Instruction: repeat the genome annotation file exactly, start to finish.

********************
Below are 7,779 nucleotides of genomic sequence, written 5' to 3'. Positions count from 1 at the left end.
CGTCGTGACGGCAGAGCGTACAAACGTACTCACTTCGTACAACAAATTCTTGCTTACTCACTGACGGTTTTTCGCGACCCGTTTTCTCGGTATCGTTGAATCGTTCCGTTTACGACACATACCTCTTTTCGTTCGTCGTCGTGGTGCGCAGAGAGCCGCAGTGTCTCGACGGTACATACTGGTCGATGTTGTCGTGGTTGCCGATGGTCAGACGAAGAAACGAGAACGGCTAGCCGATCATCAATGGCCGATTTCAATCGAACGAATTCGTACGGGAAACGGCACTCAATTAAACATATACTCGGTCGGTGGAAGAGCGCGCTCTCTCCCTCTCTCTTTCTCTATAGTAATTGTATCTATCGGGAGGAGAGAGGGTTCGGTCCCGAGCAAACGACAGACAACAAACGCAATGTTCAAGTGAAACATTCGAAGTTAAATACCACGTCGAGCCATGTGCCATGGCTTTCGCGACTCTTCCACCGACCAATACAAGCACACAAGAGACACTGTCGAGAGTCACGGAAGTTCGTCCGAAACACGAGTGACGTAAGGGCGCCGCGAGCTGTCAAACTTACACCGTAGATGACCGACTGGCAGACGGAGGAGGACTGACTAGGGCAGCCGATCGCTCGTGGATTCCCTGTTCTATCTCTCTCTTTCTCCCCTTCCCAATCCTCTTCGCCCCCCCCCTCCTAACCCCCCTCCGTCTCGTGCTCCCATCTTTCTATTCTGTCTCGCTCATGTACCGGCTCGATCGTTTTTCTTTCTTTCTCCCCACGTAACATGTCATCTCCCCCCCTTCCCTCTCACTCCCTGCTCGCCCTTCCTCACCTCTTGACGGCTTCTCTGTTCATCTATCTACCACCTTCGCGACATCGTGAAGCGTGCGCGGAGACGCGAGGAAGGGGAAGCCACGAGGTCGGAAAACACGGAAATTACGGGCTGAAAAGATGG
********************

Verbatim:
Below are 7,779 nucleotides of genomic sequence, written 5' to 3'. Positions count from 1 at the left end.
CGTCGTGACGGCAGAGCGTACAAACGTACTCACTTCGTACAACAAATTCTTGCTTACTCACTGACGGTTTTTCGCGACCCGTTTTCTCGGTATCGTTGAATCGTTCCGTTTACGACACATACCTCTTTTCGTTCGTCGTCGTGGTGCGCAGAGAGCCGCAGTGTCTCGACGGTACATACTGGTCGATGTTGTCGTGGTTGCCGATGGTCAGACGAAGAAACGAGAACGGCTAGCCGATCATCAATGGCCGATTTCAATCGAACGAATTCGTACGGGAAACGGCACTCAATTAAACATATACTCGGTCGGTGGAAGAGCGCGCTCTCTCCCTCTCTCTTTCTCTATAGTAATTGTATCTATCGGGAGGAGAGAGGGTTCGGTCCCGAGCAAACGACAGACAACAAACGCAATGTTCAAGTGAAACATTCGAAGTTAAATACCACGTCGAGCCATGTGCCATGGCTTTCGCGACTCTTCCACCGACCAATACAAGCACACAAGAGACACTGTCGAGAGTCACGGAAGTTCGTCCGAAACACGAGTGACGTAAGGGCGCCGCGAGCTGTCAAACTTACACCGTAGATGACCGACTGGCAGACGGAGGAGGACTGACTAGGGCAGCCGATCGCTCGTGGATTCCCTGTTCTATCTCTCTCTTTCTCCCCTTCCCAATCCTCTTCGCCCCCCCCCTCCTAACCCCCCTCCGTCTCGTGCTCCCATCTTTCTATTCTGTCTCGCTCATGTACCGGCTCGATCGTTTTTCTTTCTTTCTCCCCACGTAACATGTCATCTCCCCCCCTTCCCTCTCACTCCCTGCTCGCCCTTCCTCACCTCTTGACGGCTTCTCTGTTCATCTATCTACCACCTTCGCGACATCGTGAAGCGTGCGCGGAGACGCGAGGAAGGGGAAGCCACGAGGTCGGAAAACACGGAAATTACGGGCTGAAAAGATGG